# Course:Harris, Fall 08: Diary Week 4

Mon:

• I handed out copies of a color outline on classifying Wallpaper Groups (from [1]).
• Groups finished up the Frieze Patterns Exploration (took most of the period).
• Question raised: If a frieze has reflection symmetries from both a horizontal line and from vertical lines, must it also have a 2-fold rotation symmetry?
• The list of Frieze Groups suggests this to be the case, as there is only one Group which contains both horizontal and vertical symmetries, and it also contains rotational symmetries; but is this truly the case?
• Suppose a frieze design has these symmetries:
• from reflection across a horizontal line; call that transformation H.
• from reflection across a vertical line; call that transformation V.
• We know that if we apply either H or V to the plane, that the frieze design is moved onto itself; but is there a rotation which moves the design onto itself?
• We examined what happens to the plane if we apply, successively, first the transformation V and then the transformation H to it:
• Tracking where labeled points of the plane get sent by doing V and then H to the plane, we saw the net result is a 180-degree rotation:
• Center point is the intersection of the vertical and horizontal lines.
• Since the design gets preserved by both the the V and H transformations, doing both of those must also preserve the design; that means that the design is preserved by the rotation, as well. In other words:
• Yes, having a vertical-line symmetry and a horizontal-line symmetry in a design implies the design has a 2-fold rotation symmetry, also.
• The general goal of the course is to investigate the mathematics behind design symmetries.
• Part of this is simply to learn to classify the various groups of symmetries that can occur.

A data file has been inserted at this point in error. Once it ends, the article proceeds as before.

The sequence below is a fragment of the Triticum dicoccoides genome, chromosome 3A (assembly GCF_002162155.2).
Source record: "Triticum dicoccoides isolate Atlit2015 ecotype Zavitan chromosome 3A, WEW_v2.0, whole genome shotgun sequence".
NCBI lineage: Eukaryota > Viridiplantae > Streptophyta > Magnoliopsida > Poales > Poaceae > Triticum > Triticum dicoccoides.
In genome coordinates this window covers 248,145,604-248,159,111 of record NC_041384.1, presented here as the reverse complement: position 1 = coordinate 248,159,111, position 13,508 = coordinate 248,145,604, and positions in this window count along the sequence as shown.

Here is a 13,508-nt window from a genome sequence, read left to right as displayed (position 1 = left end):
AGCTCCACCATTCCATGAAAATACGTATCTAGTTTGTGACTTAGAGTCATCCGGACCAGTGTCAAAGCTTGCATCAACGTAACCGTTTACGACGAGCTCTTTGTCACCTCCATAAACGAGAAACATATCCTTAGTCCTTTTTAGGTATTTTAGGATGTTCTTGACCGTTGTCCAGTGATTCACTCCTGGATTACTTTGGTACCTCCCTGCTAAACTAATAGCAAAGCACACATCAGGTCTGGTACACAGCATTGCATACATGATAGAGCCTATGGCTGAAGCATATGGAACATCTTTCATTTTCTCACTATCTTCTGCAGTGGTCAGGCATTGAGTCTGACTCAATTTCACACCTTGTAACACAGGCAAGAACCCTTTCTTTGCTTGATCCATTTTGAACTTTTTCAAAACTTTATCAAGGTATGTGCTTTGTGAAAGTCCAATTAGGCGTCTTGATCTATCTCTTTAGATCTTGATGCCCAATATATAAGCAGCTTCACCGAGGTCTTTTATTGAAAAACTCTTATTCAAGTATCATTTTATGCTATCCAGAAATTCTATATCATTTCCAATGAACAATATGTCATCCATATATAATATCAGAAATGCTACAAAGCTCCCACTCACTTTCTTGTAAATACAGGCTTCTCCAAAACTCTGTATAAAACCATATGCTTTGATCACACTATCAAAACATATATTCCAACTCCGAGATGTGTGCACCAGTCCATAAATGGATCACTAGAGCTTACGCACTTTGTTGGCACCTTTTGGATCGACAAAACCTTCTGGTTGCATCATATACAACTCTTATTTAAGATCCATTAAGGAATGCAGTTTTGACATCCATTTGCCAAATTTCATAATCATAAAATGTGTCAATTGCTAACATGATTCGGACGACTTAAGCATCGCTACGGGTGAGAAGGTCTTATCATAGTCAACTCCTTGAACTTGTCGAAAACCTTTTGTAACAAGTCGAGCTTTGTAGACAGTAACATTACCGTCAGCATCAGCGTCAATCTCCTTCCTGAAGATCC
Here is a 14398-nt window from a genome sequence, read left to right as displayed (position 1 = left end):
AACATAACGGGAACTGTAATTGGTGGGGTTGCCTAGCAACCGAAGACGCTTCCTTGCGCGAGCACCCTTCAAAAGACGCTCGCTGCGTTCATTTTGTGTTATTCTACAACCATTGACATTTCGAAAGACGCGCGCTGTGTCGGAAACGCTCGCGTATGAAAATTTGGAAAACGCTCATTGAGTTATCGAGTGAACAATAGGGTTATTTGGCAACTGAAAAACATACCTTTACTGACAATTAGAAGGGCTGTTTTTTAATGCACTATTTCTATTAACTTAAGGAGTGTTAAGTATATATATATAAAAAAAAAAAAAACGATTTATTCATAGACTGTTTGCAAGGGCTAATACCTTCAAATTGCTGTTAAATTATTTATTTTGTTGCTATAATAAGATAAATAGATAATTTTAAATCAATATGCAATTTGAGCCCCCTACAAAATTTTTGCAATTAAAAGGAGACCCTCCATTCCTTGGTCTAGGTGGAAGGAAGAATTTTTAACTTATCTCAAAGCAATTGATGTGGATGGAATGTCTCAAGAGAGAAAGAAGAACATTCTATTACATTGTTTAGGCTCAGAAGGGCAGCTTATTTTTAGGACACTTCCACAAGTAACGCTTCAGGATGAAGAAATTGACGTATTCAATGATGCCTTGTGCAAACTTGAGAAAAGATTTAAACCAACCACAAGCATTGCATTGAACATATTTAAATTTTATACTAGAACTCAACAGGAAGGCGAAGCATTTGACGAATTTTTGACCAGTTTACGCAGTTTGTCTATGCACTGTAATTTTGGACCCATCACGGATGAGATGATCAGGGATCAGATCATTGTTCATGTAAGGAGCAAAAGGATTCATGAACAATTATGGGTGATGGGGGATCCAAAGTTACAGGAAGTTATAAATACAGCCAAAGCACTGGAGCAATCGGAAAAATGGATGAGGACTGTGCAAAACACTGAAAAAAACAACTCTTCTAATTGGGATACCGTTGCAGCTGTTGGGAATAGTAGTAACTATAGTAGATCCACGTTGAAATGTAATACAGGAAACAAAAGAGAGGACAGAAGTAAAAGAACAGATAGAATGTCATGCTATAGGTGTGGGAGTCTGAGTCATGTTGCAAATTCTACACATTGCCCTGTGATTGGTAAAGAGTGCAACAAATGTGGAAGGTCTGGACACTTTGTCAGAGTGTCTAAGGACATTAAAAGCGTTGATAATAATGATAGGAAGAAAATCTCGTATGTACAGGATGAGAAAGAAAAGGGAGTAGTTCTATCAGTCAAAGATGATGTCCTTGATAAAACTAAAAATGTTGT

• Another part is to see how various symmetries interact with one another, as in the analysis above.
• Wednesday will be a quiz on building designs, using a given motif and a given Rosette or Frieze Group .
• You can use the Frieze Group outline to assist you; but you should know the Rosette Groups by now.

Wed:

• I handed back corrections to Exercises and such, noting that "cyclic" is not a group-name, but C4 (for instance) is.
• We spent about 10 minutes on Quiz 1 (make designs, using given motif, with symmetry groups of C4, D4, M1, and 12).
• Most trouble seemed to be with D4, ensuring that the design does, indeed, have 4-fold rotational symmetry. Need to double the given motif in order to have a reflection-symmetric building block.
• Problems in how to specify a tessellation of the plane by, say, copies of one parallelogram (20 minutes or so):
• Issue is in showing that one knows how to cover the entire plane. Does saying "and so on" really nail it down?
• If we have rows of parallelograms which are simply related to one another, then we can say "and so on" and have that mean something definite.
• This is a tessellation with symmetries. This is one reason symmetries are useful, for uniquely specifying a tessellation of the entire plane (infinite in extent!).
• If rows are randomly related to one another, then there is no unique specification.
• This is a tessellation--or, rather, a class of many possible tessellations--without symmetry.
• What is a lattice of translations on a tessellation (at least, on a Wallpaper-group tessellation, i.e., on that has at least two translations in its symmetry group)?
• Pick any point, anywhere.
• Note the position of at images of that point under translations.
• Note positions of images of those images under translations, and so on.
• Connect these images by lines that go in the directions of the translations; these are the lattice lines associated to the original choice of a point.
• We had 10 or 15 minutes to start on the Wallpaper Group Exploration; to be continued next time.

Fri:

• Most did fairly well on the quiz.
• I emphasized that Exercises should be corrected to get a decent grade; I am available for help with them.
• Particularly troublesome in the Frieze Exercises was finding all the symmetries in a frieze.
• Note that there can be "trivial" glide reflections when there is a horizontal reflection present (trivial because the separate translations and reflections are both symmetries); **but in other cases, there is a nontrivial glide reflection, i.e., in a frieze which does not have a separate horizontal reflection.
• I changed the wording of #7 in Frieze Exercises to be restricted to the case of a nontrivial glide refelection.
• Groups spent most of the period (20-30 minutes) finishing up Wallpaper Symmetry Exploration.
• I asked the class to spot the nontrivial glide reflection in Schattschneider #91 [2].
• This has, for its glide reflection axis, the line along the bugs' legs.
• Groups spent a short while getting started on Escher's Wallpaper Groups Exploration.